The Great Gatsby

November 10th, 2010

F. Scott Fitzgerald’s The Great Gatsby is rife with the technological influence of identity. The character-driven novel is full of people and actions that are designed and effected by the constructed notion of identity: how they perceive themselves, how they are perceived, and how they wish to be perceived. Through analysis of the ways both individuals attempt to build up their identities and the ways in which society facilitates this self-invention we will see the effect that the technology of identity carries on throughout the text.

Firstly, the distinction made between “new” money and “old” money that outlines the whole West Egg/East Egg rivalry exemplifies a conflict created by the technology of identity. Nick describes West Egg as “the less fashionable of the two, though this is a most superficial tag to express the bizarre and not a little sinister contrast between them” (5).  He describes his nearness to Gatsby’s mansion and general living arrangement as “an eyesore, but it was a small eyesore, and it had been overlooked, so I had a view of  the water, a partial view of my neighbor’s lawn, and the consoling proximity of millionaires–all for eighty dollars a month” (5). His comfortable living arrangement signifies a comfortable, rather upper-class life. However, when compared to the living arrangement of Tom and Daisy in East Egg, it seems compartively diminutive:

“Their house was even more elaborate than I expected, a cheerful-red-and-white Georgian Colonial mansion, overlooking the bay. The lawn started at the beach and ran toward the front door a quarter of a mile, jumping over sun-dials and brick walks and burning gardens–finally it reached the house drifting up the side in bright vines as though from momentum of its run” (6)

That Nick first had a grandiose notion of what an East Egg house would be and that an actual house superseded that tells of how the built-up reputation of East Egg as lavish, classy, and rich is well-known and creates an identity for the area. East Egg, defined by its residents’ wealth being grounded in generational wealth and a continuous culture of prosperity within families. Tom’s fear of the the rise of ethnic people in society and his related affinity for Godard’s “Rise of the Colored Empires” is all tied into his belief in a static, controlling force being derived from traditional notions of power sources.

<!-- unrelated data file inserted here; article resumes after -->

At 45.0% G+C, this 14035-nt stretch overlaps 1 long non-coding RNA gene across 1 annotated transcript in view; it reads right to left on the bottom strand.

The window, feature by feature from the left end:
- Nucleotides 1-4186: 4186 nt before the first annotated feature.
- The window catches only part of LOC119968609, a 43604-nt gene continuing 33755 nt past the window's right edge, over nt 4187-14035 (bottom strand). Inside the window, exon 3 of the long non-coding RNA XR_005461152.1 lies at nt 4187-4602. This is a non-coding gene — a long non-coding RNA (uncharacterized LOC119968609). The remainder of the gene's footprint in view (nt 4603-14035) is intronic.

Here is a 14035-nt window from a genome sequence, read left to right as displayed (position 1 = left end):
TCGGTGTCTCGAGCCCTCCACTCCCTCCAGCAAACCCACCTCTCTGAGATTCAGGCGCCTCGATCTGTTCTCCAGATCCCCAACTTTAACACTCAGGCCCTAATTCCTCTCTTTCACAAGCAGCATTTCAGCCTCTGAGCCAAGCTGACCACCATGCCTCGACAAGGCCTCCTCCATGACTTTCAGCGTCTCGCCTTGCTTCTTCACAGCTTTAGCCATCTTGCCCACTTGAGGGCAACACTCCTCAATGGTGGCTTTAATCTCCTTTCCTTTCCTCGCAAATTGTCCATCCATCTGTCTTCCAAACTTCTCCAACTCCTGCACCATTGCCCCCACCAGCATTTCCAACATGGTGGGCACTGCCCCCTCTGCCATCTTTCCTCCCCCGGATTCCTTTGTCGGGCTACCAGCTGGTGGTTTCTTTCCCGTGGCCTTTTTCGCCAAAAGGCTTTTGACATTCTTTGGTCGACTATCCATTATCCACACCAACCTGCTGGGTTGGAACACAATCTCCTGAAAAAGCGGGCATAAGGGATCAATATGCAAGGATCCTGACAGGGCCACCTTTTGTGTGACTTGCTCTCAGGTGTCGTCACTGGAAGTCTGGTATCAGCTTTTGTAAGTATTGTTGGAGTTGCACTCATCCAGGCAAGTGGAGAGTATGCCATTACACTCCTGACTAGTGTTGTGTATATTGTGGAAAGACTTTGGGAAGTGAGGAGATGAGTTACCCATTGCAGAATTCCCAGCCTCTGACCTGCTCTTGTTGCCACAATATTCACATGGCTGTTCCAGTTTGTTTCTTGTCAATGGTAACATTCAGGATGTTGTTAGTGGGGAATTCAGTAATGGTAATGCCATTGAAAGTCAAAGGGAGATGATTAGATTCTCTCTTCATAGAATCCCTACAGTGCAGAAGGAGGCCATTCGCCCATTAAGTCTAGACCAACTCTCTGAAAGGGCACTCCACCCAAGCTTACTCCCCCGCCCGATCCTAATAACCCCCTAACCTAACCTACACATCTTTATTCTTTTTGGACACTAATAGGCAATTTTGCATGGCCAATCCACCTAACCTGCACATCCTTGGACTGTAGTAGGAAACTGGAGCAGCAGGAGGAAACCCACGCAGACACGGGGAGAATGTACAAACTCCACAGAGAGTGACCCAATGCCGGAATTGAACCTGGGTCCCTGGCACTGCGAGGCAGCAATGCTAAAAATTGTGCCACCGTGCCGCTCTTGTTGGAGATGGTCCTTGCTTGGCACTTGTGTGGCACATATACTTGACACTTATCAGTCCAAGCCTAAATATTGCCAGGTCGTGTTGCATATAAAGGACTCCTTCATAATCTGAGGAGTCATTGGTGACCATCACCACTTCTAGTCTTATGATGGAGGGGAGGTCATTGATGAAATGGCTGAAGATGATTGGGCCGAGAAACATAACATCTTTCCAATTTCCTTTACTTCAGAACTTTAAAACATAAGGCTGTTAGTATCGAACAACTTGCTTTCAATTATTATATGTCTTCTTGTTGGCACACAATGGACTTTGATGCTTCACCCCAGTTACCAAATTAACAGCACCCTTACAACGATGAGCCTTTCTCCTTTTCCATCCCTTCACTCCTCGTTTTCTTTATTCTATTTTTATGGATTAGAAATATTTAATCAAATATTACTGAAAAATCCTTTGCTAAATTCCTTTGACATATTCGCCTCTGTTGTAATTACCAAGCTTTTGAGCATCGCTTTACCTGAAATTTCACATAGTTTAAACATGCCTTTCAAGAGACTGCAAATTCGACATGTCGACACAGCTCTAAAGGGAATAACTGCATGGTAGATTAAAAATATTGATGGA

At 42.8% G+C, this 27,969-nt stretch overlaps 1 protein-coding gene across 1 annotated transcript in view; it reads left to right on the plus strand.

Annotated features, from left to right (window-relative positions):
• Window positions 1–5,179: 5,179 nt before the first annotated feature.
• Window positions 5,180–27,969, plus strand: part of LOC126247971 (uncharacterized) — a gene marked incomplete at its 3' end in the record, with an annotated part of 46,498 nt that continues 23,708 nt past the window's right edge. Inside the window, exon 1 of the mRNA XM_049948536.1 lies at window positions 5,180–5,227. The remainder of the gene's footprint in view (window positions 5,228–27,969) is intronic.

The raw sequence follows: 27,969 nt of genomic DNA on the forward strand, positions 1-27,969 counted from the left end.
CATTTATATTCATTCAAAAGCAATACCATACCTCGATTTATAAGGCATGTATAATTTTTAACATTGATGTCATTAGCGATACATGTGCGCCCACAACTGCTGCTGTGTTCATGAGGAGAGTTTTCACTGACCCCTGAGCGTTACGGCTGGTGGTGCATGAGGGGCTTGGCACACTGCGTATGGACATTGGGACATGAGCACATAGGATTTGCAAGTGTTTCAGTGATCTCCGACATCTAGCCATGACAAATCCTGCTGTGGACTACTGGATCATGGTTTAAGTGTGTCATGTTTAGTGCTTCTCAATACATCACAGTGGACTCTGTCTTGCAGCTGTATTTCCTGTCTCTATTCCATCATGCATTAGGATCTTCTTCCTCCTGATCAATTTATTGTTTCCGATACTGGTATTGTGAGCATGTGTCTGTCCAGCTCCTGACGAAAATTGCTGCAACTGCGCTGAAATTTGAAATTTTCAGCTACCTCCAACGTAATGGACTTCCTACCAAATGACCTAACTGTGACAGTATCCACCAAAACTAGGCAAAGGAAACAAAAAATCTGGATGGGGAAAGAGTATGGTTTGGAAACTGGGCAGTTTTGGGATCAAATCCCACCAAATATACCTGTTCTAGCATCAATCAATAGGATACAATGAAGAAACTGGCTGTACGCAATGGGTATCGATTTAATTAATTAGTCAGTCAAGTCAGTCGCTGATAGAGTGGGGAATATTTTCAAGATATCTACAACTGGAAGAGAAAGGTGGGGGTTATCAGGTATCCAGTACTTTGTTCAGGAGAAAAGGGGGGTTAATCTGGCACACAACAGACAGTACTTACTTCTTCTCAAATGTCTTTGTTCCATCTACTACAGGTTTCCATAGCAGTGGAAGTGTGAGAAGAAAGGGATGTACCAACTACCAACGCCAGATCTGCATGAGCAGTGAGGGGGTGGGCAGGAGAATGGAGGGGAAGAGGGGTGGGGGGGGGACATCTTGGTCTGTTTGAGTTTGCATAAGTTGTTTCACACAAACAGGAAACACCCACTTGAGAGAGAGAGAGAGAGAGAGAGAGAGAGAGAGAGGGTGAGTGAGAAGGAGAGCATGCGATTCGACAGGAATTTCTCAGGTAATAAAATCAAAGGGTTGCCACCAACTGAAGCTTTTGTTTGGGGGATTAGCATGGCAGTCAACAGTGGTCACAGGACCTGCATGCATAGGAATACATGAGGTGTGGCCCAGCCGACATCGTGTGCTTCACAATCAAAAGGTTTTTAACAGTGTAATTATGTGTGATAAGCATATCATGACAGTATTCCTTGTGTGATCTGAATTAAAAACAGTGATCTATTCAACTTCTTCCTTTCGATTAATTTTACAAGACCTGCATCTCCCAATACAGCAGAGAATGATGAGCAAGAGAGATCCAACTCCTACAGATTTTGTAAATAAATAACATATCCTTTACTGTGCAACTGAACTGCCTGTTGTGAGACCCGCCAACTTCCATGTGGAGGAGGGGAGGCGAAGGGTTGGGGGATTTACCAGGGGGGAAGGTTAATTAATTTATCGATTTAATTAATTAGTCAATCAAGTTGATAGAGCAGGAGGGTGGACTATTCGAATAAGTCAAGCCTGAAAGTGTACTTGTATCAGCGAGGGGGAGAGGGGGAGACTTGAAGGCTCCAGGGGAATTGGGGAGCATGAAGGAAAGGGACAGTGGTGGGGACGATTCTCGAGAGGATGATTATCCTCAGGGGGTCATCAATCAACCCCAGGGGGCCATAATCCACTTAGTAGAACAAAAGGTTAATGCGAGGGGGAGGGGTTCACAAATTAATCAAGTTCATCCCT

“The truth was that Jay Gatsby of West Egg, Long Island sprang from his Platonic conception of himself” (98)

Jay Gatsby represents another example of the technology of identity being a prevailing factor in The Great Gatsby. Literally, Jay Gatsby is a created character; the man who went by Jay Gatsby was named James Gatz. His non-descript upbringing in North Dakota indicated a working-to-lower-class life (“His parents were shiftless and unsuccessful farm people”) (98).  His dropping out of college after two weeks due to his dissatisfaction with the janitorial work he had to do facilitates his notion of aspiration being based off of identity and not work, and furthermore that identity can be built. While he was denied inheritance from Dan Cody, his understudy/the man whose yacht he worked on and with, it left him with the impression of power one man’s identity can have, being left with the “substantiality of a man” (101). It is with these combined factors of desire for social/economic mobility, disdain for the perceived drudgery/ugliness of labor to achieve change, and envy of ostentatiousness, that we can understand how Gatsby became overpowered with the notion of identity, and consequently allowed the guiding compass of his life to be constructing an identity of power. His dealings with bootlegging, the Black Sox scandal, general shady/ambiguous sources of income, and hosting of lavish blowout parties comprised of people he hardly knows all are not thought of ethically or morally, but rather as means to achieving his end of  identity construction, all so that from that identity he can gain the love of Daisy. This belief that identity, and in the particular case with Daisy, attempted reconstruction of the past expresses a superficial notion that identity supersedes anything sensory or contemporary to make decisions of emotional grounding in life.

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